The U.S. FDA is well known for encouraging industry to meet with the agency “early and often” for complex premarket filings, but the Combination Products Coalition (CPC) says a recent draft guidance seems to offer the exception. The group said the December 2019 FDA guidance for feedback on combination product applications “seems to generally discourage” the use of the combination product agreement meeting (CPAM). It added that the complexity of some combination products suggests that such a meeting may well be crucial to an efficient application process.

The draft guidance is, in some respects, a response to Section 3038 of the 21st Century Cures Act and requires that applicants file a request for a CPAM meeting with both the Office of Combination Products and the product jurisdiction officer at the center that presumably would serve as lead. The associated Federal Register notice said that the FDA immediately would put the terms of the draft into operation as of that date, although the agency had received only one request for such a meeting since enactment of the Cures Act in 2016. The FDA also said it anticipates only one request for a CPAM meeting per center per year.

CPC: To CPAM or not?

The response by industry suggests a more intense interest in the CPAM meeting type than is perhaps anticipated by the FDA. Five trade associations and three manufacturers sounded off, including Washington-based CPC, which made the case that the draft falls short of the requirements spelled out in Cure’s Section 3038. Suzette Roan, who chairs the CPC’s product submissions working group, said the draft fails to make clear when a CPAM meeting would be used in lieu of other premarket meeting types.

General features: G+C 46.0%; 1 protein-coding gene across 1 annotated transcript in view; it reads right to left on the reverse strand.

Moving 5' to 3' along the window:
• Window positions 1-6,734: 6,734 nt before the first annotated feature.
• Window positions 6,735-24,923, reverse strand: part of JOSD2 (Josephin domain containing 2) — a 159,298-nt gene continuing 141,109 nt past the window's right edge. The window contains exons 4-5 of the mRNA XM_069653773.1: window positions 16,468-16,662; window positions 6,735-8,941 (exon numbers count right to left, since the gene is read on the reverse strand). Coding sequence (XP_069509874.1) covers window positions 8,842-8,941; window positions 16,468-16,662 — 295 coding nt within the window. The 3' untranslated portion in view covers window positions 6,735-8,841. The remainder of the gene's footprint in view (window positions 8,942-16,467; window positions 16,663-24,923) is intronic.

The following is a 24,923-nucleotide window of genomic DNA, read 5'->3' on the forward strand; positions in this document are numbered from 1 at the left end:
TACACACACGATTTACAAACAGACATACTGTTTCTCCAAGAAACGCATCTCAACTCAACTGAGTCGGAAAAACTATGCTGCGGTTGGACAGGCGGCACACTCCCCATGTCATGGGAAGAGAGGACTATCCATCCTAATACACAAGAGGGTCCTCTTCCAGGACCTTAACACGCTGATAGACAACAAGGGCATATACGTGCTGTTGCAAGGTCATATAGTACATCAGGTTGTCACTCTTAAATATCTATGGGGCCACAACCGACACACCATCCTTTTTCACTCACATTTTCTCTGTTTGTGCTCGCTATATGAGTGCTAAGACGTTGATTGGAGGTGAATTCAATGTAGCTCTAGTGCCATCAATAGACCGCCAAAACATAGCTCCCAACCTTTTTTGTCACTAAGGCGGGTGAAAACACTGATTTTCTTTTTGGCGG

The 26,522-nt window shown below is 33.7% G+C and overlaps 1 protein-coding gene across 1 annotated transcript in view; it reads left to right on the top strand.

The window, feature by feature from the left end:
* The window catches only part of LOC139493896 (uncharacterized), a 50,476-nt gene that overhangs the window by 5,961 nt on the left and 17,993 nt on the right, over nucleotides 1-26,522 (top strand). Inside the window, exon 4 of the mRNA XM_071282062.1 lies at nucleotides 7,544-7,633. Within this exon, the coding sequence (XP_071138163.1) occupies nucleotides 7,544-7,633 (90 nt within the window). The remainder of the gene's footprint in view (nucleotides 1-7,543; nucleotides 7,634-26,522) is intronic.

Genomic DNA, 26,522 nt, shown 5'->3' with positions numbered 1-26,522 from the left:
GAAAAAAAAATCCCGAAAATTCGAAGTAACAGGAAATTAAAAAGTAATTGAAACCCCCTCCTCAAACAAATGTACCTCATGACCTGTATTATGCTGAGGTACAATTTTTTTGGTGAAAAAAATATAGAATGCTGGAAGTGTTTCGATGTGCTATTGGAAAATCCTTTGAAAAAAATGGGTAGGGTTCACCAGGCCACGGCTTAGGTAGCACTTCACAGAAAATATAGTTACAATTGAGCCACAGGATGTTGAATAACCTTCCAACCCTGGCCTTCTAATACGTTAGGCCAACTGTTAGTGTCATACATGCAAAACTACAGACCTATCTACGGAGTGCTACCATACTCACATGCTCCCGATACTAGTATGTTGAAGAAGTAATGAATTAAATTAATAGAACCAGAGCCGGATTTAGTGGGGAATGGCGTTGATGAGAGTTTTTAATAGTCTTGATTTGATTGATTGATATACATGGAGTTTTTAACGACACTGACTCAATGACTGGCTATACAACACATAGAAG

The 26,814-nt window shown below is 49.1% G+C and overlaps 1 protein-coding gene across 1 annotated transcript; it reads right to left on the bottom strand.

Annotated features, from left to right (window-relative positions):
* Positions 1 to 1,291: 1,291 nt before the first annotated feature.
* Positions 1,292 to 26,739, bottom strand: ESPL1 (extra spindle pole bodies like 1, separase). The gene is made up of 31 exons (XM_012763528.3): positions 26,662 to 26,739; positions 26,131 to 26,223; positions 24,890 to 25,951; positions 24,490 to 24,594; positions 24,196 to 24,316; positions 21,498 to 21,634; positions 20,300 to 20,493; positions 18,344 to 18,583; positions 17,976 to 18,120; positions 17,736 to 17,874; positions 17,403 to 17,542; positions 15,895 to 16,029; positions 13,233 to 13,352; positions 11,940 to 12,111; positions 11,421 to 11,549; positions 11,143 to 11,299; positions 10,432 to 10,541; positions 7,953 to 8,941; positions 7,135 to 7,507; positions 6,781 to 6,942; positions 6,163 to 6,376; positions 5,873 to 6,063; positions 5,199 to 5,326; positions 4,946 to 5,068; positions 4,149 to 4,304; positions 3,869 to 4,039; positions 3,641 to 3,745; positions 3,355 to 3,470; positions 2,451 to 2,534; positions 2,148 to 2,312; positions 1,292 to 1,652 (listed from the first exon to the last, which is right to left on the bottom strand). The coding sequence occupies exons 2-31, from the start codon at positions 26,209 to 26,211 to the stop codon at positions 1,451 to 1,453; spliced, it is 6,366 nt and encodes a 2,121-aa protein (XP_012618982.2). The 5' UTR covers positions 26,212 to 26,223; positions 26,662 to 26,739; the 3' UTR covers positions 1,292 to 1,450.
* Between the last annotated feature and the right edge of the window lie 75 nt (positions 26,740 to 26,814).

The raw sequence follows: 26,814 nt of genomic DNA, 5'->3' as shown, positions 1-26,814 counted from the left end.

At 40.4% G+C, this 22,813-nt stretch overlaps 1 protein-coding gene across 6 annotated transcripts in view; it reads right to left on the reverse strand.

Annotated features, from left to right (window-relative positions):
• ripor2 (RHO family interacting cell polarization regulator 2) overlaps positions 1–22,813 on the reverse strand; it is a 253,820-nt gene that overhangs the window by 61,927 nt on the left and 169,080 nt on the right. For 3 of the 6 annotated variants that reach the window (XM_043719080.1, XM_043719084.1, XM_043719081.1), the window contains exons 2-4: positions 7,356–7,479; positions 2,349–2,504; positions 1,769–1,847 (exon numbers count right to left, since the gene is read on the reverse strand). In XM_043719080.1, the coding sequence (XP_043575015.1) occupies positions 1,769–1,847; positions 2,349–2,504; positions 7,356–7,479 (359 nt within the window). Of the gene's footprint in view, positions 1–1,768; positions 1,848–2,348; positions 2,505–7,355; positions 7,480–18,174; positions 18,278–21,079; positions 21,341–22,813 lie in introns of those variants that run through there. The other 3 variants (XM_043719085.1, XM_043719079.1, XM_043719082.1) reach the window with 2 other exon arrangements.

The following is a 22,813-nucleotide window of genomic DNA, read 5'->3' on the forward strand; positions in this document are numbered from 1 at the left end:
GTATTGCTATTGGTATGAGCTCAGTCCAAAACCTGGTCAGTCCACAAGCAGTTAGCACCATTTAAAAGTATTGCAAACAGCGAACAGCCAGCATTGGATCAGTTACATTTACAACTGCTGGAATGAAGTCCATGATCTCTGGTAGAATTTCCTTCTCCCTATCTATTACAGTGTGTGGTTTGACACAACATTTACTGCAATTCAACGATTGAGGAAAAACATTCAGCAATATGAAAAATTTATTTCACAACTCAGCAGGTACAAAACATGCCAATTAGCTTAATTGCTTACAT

Roan said the draft “seems to generally discourage the use of a CPAM meeting and frequently tells sponsors not to use a CPAM.” She explained that the draft cites application-based mechanisms as “the most efficient and effective” type of meeting, adding that the agency’s low expectations are disclosed in the prediction that each center will see on average only one such meeting a year.

CPC also urged the FDA to provide a more detailed set of guidelines for the timing of such meetings in the final version of the guidance. Roan also recommended that the agency delete the reference to the notion that non-CPAM meetings are generally the most efficient and effective approach. She emphasized that the agency should make a stronger commitment to making sure that the requested FDA staff are present at CPAM meetings, thus ensuring that the meetings are productive for both parties.

The Advanced Medical Technology Association (Advamed) had fewer observations about the CPAM process, but it recommended that the FDA tweak the draft for convenience-kit combination products. Advamed’s vice president for technology and regulatory affairs, Steve Silverman, said sponsors should be instructed to contact the lead center with product-specific questions, such as whether more review would be required when additional component processing is needed.